We know how important it is for candidates seeking a job to create a long lasting and fantastic first impression, but how important is it for hiring managers to do the very same thing to the candidates they meet? VERY!
Often times hiring managers are just too busy to worry about what impressions they are leaving and are more worried about what they think of the candidate. This can be a very costly mistake. You want to make a great impression that makes every candidate think “Wow, I want to work for that company!”
Here are 3 common mistakes made by hiring managers during an interview which may leave a negative impression:
1. Making candidates wait too long.
Be as respectful with their time as you would like them to be with yours. Do your best to be respectful of their time by starting the interview as closely to the scheduled interview time as possible or by keeping them up to date on possible delays. We all hate it when we have to wait excessively for the dentist, a plane or on hold with customer service. When you make candidates wait for you, it leaves the same negative first impression of you and your company.
2. Not actively listening and paying attention during the interview.
Do not check your email, answer your phone or look at your computer during the interview. This is a practice that happens all too often and clearly sends a poor message to your candidates. Staffing managers try to justify this with the fact that they are “so busy” they have to multi task; however, the reality of it is that it is distracting to both you and the candidate. It always leaves a poor impression. Be respectful and make the most of your short time with the candidate by paying attention and actively listening to their responses.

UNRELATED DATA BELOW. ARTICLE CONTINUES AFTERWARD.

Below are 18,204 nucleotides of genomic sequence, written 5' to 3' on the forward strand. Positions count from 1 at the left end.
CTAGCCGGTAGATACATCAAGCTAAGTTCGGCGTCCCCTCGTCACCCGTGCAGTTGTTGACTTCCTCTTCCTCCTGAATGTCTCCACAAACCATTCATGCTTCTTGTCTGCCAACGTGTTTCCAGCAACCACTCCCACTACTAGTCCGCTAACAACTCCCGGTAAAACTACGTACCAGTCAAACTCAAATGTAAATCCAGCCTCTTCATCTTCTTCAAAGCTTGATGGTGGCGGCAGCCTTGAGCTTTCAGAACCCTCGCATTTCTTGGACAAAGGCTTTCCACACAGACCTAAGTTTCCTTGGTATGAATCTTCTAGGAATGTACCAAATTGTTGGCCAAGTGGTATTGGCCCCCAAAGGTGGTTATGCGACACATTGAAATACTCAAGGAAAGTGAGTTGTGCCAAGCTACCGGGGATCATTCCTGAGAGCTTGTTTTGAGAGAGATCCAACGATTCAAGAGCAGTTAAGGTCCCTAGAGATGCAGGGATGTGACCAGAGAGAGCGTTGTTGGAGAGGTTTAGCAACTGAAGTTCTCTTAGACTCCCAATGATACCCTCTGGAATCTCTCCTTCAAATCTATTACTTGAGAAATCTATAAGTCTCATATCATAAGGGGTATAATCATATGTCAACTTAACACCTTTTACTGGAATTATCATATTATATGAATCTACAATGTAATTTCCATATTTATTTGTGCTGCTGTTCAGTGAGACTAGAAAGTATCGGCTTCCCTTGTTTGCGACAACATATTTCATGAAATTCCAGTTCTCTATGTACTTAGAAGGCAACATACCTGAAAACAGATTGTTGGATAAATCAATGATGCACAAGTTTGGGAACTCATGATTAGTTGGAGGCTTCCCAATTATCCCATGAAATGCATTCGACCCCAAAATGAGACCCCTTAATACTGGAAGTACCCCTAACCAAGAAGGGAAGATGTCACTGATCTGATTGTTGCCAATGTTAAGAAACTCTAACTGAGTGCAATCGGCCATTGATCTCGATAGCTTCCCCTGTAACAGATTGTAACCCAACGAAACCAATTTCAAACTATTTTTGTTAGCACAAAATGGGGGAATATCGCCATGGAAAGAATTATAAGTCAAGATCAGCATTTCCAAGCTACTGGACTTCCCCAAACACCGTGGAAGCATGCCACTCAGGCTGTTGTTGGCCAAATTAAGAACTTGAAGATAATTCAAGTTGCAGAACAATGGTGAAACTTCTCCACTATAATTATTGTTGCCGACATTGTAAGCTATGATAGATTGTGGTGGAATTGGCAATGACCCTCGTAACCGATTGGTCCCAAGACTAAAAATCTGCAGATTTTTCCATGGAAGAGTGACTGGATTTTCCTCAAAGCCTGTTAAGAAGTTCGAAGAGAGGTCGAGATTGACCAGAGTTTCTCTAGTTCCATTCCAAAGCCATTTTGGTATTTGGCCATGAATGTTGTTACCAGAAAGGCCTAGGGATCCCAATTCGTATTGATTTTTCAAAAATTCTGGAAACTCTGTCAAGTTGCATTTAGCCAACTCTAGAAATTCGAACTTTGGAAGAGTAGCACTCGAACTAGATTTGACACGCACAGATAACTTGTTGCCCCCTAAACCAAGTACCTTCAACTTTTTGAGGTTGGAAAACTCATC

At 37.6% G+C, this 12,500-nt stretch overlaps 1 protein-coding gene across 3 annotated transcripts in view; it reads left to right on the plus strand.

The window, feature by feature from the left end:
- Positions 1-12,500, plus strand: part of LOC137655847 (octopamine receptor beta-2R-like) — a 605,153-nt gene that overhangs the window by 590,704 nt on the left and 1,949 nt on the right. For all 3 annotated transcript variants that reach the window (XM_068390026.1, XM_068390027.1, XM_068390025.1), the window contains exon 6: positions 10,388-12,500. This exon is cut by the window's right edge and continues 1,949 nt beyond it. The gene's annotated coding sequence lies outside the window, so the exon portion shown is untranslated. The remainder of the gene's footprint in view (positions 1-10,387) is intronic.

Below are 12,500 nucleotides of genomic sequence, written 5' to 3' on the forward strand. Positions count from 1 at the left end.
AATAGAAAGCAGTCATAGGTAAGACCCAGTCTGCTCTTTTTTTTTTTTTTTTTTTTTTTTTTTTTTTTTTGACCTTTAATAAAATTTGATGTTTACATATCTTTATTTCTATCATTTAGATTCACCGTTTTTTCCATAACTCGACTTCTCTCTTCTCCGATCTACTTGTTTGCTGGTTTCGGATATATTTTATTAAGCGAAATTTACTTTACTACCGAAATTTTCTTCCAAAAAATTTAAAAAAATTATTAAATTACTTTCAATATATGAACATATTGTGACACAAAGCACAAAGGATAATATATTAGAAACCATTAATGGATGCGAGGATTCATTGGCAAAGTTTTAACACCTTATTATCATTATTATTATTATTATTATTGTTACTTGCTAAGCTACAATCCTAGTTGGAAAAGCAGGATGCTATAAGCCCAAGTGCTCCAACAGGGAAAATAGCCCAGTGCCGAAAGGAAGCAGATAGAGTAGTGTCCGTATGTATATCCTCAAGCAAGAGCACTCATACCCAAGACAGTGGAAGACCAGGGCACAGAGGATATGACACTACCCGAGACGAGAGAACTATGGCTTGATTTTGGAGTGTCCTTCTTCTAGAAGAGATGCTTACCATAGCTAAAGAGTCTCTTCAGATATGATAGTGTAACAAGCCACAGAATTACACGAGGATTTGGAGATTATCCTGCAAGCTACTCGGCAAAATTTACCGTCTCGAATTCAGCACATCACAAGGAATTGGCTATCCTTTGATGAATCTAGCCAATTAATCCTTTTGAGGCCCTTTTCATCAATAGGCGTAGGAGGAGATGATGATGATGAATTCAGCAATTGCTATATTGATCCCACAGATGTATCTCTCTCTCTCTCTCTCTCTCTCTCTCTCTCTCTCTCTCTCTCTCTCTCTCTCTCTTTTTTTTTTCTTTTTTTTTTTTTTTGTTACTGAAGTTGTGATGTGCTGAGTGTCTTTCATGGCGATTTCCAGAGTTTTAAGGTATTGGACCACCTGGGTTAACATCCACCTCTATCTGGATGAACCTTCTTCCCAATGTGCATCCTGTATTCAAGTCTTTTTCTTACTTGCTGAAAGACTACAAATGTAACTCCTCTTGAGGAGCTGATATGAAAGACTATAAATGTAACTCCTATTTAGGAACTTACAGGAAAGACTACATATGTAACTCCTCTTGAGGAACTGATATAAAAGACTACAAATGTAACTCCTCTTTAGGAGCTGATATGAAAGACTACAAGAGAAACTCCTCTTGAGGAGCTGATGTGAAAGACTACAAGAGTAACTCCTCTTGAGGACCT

3. Not explaining the hiring process and next steps.
After a conversation, always let the candidate know what the next step is in the process. If you do not feel they are a good match for the position, share this with them by saying something like “ I do not see you as a match for this role but it is possible we may have some future opportunities which would better match your skills and experience” or “Our hiring process will require an additional meeting with our Director of Staffing. I will work with them to schedule that for you and will be in touch within the next 3 days to schedule.” Whatever the next step is, make sure you clearly outline it so that the candidate is not left wondering.
Good employees are always in demand. Don’t chase them away or leave them wondering if they would even want to work for your company if offered the position. Poor impressions coupled with the last thing they hear from you will forever be etched in their brain. If you make these mistakes when interviewing candidates, not only do you risk turning off an exceptional candidate but you risk hurting your company brand which will have a lasting effect for years to come.
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